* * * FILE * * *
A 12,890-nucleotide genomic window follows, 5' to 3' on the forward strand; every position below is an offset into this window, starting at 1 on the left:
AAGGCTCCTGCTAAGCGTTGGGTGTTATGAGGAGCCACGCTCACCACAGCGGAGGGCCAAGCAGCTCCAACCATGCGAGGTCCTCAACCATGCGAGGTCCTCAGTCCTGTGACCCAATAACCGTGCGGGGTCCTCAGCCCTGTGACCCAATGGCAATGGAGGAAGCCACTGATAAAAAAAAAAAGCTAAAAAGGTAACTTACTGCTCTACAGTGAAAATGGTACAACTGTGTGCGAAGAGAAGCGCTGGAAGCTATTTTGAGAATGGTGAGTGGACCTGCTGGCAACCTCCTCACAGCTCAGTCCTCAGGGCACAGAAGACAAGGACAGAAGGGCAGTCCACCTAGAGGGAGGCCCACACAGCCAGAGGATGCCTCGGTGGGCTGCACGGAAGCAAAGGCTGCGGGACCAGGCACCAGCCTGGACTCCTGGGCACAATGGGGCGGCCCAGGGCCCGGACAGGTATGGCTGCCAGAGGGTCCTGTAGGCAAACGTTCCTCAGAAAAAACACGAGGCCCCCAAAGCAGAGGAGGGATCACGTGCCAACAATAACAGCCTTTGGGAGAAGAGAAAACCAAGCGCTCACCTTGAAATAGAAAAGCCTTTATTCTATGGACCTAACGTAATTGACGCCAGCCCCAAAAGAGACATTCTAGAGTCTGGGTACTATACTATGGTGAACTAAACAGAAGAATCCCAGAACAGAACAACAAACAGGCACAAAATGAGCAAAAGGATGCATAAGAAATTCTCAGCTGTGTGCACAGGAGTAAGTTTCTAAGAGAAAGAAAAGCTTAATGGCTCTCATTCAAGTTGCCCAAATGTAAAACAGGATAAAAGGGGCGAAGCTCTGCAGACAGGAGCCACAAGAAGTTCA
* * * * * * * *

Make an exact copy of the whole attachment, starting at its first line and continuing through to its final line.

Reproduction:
A 12,890-nucleotide genomic window follows, 5' to 3' on the forward strand; every position below is an offset into this window, starting at 1 on the left:
AAGGCTCCTGCTAAGCGTTGGGTGTTATGAGGAGCCACGCTCACCACAGCGGAGGGCCAAGCAGCTCCAACCATGCGAGGTCCTCAACCATGCGAGGTCCTCAGTCCTGTGACCCAATAACCGTGCGGGGTCCTCAGCCCTGTGACCCAATGGCAATGGAGGAAGCCACTGATAAAAAAAAAAAGCTAAAAAGGTAACTTACTGCTCTACAGTGAAAATGGTACAACTGTGTGCGAAGAGAAGCGCTGGAAGCTATTTTGAGAATGGTGAGTGGACCTGCTGGCAACCTCCTCACAGCTCAGTCCTCAGGGCACAGAAGACAAGGACAGAAGGGCAGTCCACCTAGAGGGAGGCCCACACAGCCAGAGGATGCCTCGGTGGGCTGCACGGAAGCAAAGGCTGCGGGACCAGGCACCAGCCTGGACTCCTGGGCACAATGGGGCGGCCCAGGGCCCGGACAGGTATGGCTGCCAGAGGGTCCTGTAGGCAAACGTTCCTCAGAAAAAACACGAGGCCCCCAAAGCAGAGGAGGGATCACGTGCCAACAATAACAGCCTTTGGGAGAAGAGAAAACCAAGCGCTCACCTTGAAATAGAAAAGCCTTTATTCTATGGACCTAACGTAATTGACGCCAGCCCCAAAAGAGACATTCTAGAGTCTGGGTACTATACTATGGTGAACTAAACAGAAGAATCCCAGAACAGAACAACAAACAGGCACAAAATGAGCAAAAGGATGCATAAGAAATTCTCAGCTGTGTGCACAGGAGTAAGTTTCTAAGAGAAAGAAAAGCTTAATGGCTCTCATTCAAGTTGCCCAAATGTAAAACAGGATAAAAGGGGCGAAGCTCTGCAGACAGGAGCCACAAGAAGTTCA